6. Sustainability of biofuels in Latin America: Risks and opportunities

    Energy Technology Data Exchange (ETDEWEB)

    Janssen, Rainer, E-mail: rainer.janssen@wip-munich.de [WIP Renewable Energies, Sylvensteinstrasse 2, 81369 Munich (Germany); Rutz, Dominik Damian [WIP Renewable Energies, Sylvensteinstrasse 2, 81369 Munich (Germany)

    2011-10-15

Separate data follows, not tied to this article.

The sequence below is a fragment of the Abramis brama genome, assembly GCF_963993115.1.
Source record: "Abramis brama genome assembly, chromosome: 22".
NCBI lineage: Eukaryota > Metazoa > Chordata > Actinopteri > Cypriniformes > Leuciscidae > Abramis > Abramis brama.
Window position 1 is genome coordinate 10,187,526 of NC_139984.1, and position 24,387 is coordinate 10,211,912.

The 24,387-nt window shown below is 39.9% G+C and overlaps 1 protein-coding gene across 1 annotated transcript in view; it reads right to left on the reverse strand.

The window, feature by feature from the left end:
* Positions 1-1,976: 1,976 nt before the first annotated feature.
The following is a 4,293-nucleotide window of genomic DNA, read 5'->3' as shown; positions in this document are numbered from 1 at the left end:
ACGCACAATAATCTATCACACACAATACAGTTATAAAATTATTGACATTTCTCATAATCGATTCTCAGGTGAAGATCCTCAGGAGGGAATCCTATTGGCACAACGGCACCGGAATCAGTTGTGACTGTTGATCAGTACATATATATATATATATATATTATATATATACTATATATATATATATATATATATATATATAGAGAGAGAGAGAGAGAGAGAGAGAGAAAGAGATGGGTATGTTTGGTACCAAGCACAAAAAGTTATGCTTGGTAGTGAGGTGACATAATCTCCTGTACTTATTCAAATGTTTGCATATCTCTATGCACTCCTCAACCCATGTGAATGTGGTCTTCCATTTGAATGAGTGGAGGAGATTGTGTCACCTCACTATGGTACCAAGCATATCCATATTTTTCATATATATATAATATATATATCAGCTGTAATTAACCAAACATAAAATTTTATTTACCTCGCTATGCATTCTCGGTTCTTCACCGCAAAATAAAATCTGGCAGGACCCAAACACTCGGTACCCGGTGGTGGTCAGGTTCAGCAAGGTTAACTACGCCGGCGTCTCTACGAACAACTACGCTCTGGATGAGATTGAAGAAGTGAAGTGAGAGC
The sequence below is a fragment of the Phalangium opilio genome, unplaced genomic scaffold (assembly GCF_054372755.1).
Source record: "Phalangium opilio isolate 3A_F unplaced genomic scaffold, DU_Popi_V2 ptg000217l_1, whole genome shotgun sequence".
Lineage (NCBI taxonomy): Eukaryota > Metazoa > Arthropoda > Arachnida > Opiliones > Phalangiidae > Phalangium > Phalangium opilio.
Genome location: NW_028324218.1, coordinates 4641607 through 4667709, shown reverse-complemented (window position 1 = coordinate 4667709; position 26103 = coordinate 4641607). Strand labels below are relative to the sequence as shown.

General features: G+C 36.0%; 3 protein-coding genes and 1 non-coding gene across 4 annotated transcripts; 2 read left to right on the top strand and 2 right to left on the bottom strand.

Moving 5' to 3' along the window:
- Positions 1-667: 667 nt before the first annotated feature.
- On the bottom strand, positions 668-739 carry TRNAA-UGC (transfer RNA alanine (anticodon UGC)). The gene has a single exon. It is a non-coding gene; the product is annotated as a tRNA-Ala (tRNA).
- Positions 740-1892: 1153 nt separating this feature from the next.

Several Latin American countries are setting up biofuel programmes to establish alternative markets for agricultural commodities. This is mainly triggered by the current success of Brazilian bioethanol production for the domestic market and for export. Furthermore, the global biofuel market is expected to increase due to ambitious biofuel programmes in the EU and in the USA. Colombia, Venezuela, Costa Rica and Guatemala are focusing on bioethanol production from sugarcane whereas biofuel production in Argentina is based on soy biodiesel. Recent developments of the biofuel sector take place extremely rapid especially in Argentina, which became one of the five largest biodiesel producers in the world in 2008. Till date no specific biofuel sustainability certification systems have been implemented in Latin American, as well as on global level. This fact and the predominant use of food crops for biofuel production raise concerns about the sustainability of biofuel production related to environmental and social aspects. This paper provides an overview of the hotspots of conflicts in biofuel production in Latin America. It investigates presently available sustainability tools and initiatives to ensure sustainable biofuel production in Latin America. Finally, it provides an outlook on how to integrate sustainability in the Latin American biofuel sector. - Research Highlights: > This study investigates risks and opportunities of biofuels in Latin America. > Latin American countries are setting up programmes to promote biofuel development. > Strong biofuel sectors provide opportunities for economic development. > Potential negative impact includes deforestation and effects on food security. > Sustainability initiatives exist to minimise negative impact.